I ran across this game while reading Don Steward’s blog. The Manifest Game was created by Frank Tapson. I posted about another activity from Frank Tapson last week called “How Far Can YOU Climb?” Quite a few of you tried it out in your classroom, and your students loved it just as much as mine did!
I created a template for a game board and deck of cards to make it easier for my students to play this game.
Each student will need their own board and deck of cards with the digits 0-9 on them.
I accidentally forgot to put lines on the 6 and 9 so they could be easily distinguished. Don’t worry, I fixed that in the version I’ve uploaded at the bottom of this post!
Each person takes their cards and places them face down in the arrangement of their choosing.
Both players flip over their first number. The player with the higher value wins 1 point.
Next, players flip over their two-digit number. The player with the higher number wins 2 points.
Repeat for the 3 digit number.
And, the four digit number.
Here are some photos of my students in action. Can you tell which student chose to place their numbers at random?!?
Here’s a student manifest game where the cards were not placed randomly.
Free Download of Manifest Game by Frank Tapson
Manifest Game by Frank Tapson (PDF) (579 downloads)
Manifest Game by Frank Tapson (Editable Publisher File ZIP) (307 downloads)
More Games and Activities
- Divisibility Rules Dice Game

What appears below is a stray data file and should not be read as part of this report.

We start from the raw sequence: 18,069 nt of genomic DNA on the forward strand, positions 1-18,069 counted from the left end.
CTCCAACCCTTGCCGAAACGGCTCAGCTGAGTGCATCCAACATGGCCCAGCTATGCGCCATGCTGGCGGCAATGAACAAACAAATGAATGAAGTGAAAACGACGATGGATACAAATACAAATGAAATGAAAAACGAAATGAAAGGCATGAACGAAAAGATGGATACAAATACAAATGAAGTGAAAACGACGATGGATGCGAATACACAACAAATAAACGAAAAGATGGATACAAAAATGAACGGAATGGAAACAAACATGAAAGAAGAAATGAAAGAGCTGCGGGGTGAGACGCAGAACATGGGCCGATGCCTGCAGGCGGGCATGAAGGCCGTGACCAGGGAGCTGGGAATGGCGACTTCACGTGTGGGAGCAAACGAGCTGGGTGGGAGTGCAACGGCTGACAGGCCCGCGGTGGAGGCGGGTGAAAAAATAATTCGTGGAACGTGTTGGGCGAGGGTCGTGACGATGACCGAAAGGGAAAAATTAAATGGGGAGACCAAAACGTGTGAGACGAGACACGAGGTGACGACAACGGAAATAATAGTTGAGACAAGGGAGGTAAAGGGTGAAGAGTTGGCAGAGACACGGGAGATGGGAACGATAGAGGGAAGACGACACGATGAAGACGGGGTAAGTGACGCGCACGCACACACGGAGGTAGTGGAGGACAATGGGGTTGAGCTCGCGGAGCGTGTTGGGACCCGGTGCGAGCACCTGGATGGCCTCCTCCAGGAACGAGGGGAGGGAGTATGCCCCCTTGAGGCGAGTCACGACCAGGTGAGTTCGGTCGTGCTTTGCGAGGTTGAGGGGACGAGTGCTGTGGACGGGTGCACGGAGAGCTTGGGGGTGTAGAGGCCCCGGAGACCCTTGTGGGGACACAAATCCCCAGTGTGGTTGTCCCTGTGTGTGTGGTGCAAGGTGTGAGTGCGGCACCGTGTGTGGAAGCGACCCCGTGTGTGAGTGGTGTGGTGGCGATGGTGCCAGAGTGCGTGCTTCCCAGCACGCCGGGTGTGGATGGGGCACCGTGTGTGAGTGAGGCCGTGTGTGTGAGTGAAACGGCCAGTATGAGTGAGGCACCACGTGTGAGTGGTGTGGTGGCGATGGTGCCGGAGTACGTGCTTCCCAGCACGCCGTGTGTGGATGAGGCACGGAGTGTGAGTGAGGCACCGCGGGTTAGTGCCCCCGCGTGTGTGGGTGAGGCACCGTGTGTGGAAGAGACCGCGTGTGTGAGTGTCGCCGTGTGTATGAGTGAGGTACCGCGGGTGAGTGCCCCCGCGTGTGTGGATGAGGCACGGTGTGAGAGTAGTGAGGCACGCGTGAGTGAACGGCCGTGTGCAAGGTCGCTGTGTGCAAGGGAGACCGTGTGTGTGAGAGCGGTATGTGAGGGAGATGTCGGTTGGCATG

- Pi Day Dice Challenge
- Proof! Math Game Review
- Tic-Tac-Toe Squared
- Teaching Students to Play the Train Game
- TIGO Puzzles
- Absolute Zero Card Game Review
- Make a Million Place Value Game
- Traffic Lights Game
- The Game of SET
- Tenzi vs Splitzi Measures of Central Tendency Activity
- Manifest Game by Frank Tapson
- Shape Logic by ThinkFun Game Review
- Brick Logic Game by ThinkFun Review
- Witzzle Bulletin Board
- Count to Ten
- Thirteen Game
- 5 x 5 Game by Sara Van Der Werf
- Game of Greed Statistics Foldable
- Prime Climb Game and an Interesting Problem
- Math Taboo
- Playing Spot It! In The Classroom
- The Game of 24
- Witzzle Pro Math Game
- Greedy Pig Dice Game for Practicing Probability
Thursday 23rd of February 2017
Wouldn't this game be more suitable for students in kindergarten? How would this game be beneficial to high school students?
Sarah Carter (@mathequalslove)
Friday 3rd of March 2017
The place value context may be elementary, but the logical thinking needed to determine a winning strategy is quite complex.